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Residential Commissioning to Assess Envelope and HVAC System Performance

Residential commissioning is a new procedure to ensure that a house can perform optimally or at least meet basic safety, health, comfort, and energy intents. Many procedural elements, such as visual inspection and functional performance diagnostics, already exist in a fragmented environment. Most can be integrated into new industry guidelines for testing and tuning system performance in new and existing houses. This paper describes a consolidated set of practical diagnostics that can be used now to commission envelope and HVAC system performance.

Residential Commissioning: A Review of Related Literature

The literature review reported here is the first step in a larger 30 month-long project that will lay the groundwork for a residential commissioning industry in California focused on end-use energy and non- energy issues. The intent of the review is to facilitate access to existing literature related to residential commissioning. Emphasis is placed on reviewing documents published over the past 20 years, which represents the period of time over which building commissioning and closely related issues have been actively reported.

Residential Ventilation and Energy Characteristics

The role of ventilation in the housing stock is to provide fresh air and to dilute internally-generated pollutants in order to assure adequate indoor air quality. Energy is required to provide this ventilation service, either directly for moving the air or indirectly for conditioning the outdoor air for thermal comfort. Different kinds of ventilation systems have different energy requirements. Existing dwellings in the United States are ventilated primarily through leaks in the building shell (i.e., infiltration) rather than by mechanical ventilation systems.

Review of air flow measurement techniques

Airflow measurement techniques are necessary to determine the most basic of indoor air quality questions: "Is there enough fresh air to provide a healthy environment for the occupants of the building?" This paper outlines airflow measurement techniques, but it does not make recommendations for techniques that should be used. The airflows that will be discussed are those within a room or zone, those between rooms or zones, such as through doorways (open or closed) or passive vents, those between the building and outdoors, and those through mechanical air distribution systems.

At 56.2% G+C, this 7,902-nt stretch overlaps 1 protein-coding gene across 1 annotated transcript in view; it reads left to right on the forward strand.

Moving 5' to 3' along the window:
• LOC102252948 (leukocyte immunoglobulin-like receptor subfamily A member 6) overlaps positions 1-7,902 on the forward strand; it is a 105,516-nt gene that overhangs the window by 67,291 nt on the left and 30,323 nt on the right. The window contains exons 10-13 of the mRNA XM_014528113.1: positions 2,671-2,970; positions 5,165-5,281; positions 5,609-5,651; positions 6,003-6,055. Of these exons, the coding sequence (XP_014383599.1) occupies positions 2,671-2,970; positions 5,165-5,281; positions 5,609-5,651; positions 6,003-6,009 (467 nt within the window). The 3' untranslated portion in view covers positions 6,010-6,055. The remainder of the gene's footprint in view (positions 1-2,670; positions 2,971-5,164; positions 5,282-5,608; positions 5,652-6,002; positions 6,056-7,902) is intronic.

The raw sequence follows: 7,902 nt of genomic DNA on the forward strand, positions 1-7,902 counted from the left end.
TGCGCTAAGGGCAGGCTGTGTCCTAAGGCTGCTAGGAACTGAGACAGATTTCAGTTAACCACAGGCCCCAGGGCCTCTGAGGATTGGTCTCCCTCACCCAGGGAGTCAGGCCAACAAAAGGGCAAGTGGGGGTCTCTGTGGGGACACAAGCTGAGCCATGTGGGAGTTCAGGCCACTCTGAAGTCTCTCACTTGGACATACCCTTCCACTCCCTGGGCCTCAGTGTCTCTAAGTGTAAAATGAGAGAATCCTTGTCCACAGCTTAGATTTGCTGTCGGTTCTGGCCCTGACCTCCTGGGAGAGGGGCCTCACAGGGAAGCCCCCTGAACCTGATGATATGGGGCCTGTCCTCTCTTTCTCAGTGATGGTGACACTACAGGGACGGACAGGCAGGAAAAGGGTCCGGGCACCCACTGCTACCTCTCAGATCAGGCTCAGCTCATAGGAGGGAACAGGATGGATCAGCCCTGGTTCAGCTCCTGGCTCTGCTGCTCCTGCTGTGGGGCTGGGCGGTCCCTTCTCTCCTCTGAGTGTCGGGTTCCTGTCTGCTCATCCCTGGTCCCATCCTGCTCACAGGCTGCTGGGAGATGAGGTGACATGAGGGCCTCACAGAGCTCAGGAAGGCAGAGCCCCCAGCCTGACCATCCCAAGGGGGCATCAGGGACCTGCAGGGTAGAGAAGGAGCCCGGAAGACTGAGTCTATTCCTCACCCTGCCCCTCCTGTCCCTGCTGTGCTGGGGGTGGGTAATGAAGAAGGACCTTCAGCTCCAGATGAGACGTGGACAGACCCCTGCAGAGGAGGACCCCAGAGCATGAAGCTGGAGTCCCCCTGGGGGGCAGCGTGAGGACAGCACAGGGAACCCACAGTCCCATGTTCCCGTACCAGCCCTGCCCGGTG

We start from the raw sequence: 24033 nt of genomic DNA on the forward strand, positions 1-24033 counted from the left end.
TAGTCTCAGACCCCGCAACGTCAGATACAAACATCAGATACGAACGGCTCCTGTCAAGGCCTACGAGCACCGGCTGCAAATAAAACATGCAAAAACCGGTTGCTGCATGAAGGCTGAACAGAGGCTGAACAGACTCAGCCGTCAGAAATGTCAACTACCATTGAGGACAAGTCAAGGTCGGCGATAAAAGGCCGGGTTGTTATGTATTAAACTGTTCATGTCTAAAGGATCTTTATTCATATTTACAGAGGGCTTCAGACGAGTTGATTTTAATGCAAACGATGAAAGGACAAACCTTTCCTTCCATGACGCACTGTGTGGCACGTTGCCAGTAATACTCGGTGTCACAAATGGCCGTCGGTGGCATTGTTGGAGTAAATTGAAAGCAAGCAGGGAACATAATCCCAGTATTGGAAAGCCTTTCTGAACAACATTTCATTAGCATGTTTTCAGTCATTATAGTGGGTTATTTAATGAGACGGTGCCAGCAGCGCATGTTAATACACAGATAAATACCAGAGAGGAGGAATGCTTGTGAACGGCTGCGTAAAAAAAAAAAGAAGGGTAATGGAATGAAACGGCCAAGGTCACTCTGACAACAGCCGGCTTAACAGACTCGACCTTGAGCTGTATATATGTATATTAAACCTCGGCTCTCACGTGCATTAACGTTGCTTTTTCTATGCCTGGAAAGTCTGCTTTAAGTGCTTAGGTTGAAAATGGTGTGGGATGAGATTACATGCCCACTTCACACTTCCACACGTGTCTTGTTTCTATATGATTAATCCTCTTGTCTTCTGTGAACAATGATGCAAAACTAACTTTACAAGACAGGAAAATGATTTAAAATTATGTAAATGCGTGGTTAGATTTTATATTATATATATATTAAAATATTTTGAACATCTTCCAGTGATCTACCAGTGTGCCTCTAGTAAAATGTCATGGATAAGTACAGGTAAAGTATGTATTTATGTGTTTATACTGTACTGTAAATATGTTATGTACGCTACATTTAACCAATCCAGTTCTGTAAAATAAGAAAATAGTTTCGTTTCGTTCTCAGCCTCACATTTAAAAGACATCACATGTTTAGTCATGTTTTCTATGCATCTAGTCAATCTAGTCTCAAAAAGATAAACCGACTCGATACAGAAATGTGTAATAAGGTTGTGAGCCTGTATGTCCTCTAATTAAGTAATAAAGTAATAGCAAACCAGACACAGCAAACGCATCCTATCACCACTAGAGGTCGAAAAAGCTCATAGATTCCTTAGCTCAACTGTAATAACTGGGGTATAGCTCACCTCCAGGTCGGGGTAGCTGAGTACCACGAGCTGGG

Saving Tons at the Register

Duct losses have a significant effect on the efficiency of delivering space cooling to U.S. homes. This effect is especially dramatic during peak demand periods where half of the cooling equipment's output can be wasted. Improving the efficiency of a duct system can save energy, but can also allow for downsizing of cooling equipment without sacrificing comfort conditions.

Selecting whole house ventilation strategies to meet proposed ASHRAE standard 62.2: energy cost considerations.

ASHRAE Standard 62.2P is being proposed to address residential ventilation issues. As housing, especially new housing, gets more airtight and better insulated, it has become clear that many homes are under-ventilated. The Standard contains requirements that provide minimum ventilation rates and source control measures necessary for acceptable indoor air quality. This paper uses previously reported analytical techniques to compare the energy costs of various ventilation strategies for a wide variety of climates and housing types.

Sensitivity of forced air distribution system efficiency to climate, duct location, air leakage and insulation

This study was performed in order to find suitable efficiency and leakage specifications for Energy Star duct systems and provide recommendations on duct insulation specifications. This analysis looks at a typical house, with a selection of duct locations, climates, duct insulation (R-value), and duct leakage. A set of calculations were performed with reduced capacity and airflow to look at the effect of variable capacity systems.

Simulation of Residential HVAC System Performance

In many parts of North America residential HVAC systems are installed outside conditioned space. This leads to significant energy losses and poor occupant comfort due to conduction and air leakage losses from the air distribution ducts. In addition, cooling equipment performance is sensitive to air flow and refrigerant charge that have been found to be far from manufacturers specifications in most systems.

Sources of formaldehyde, other aldehydes and terpenes in a new manufactured house

Formaldehyde, less-volatile aldehydes, and terpene hydrocarbons are generally the predominant air contaminants in new manufactured and site-built houses. This study was conducted to identify the major sources of these compounds in a typically constructed, new manufactured house. Specimens of materials used within the house envelope were collected from the production facility. These were individually preconditioned for 19 4 days and tested for emissions of formaldehyde and the other target compounds using small-scale chambers.

Stopping Duct Quacks: Longevity of Residential Duct Sealants

Duct leakage has been identified as a major source of energy loss in residential buildings. Most duct leakage occurs at the connections to registers, plenums or branches in the duct system. At each of these connections a method of sealing the duct system is required. Typical sealing methods include tapes or mastics applied around the joints in the system. Field examinations of duct systems have shown that these seals tend to fail over time periods ranging from days to years.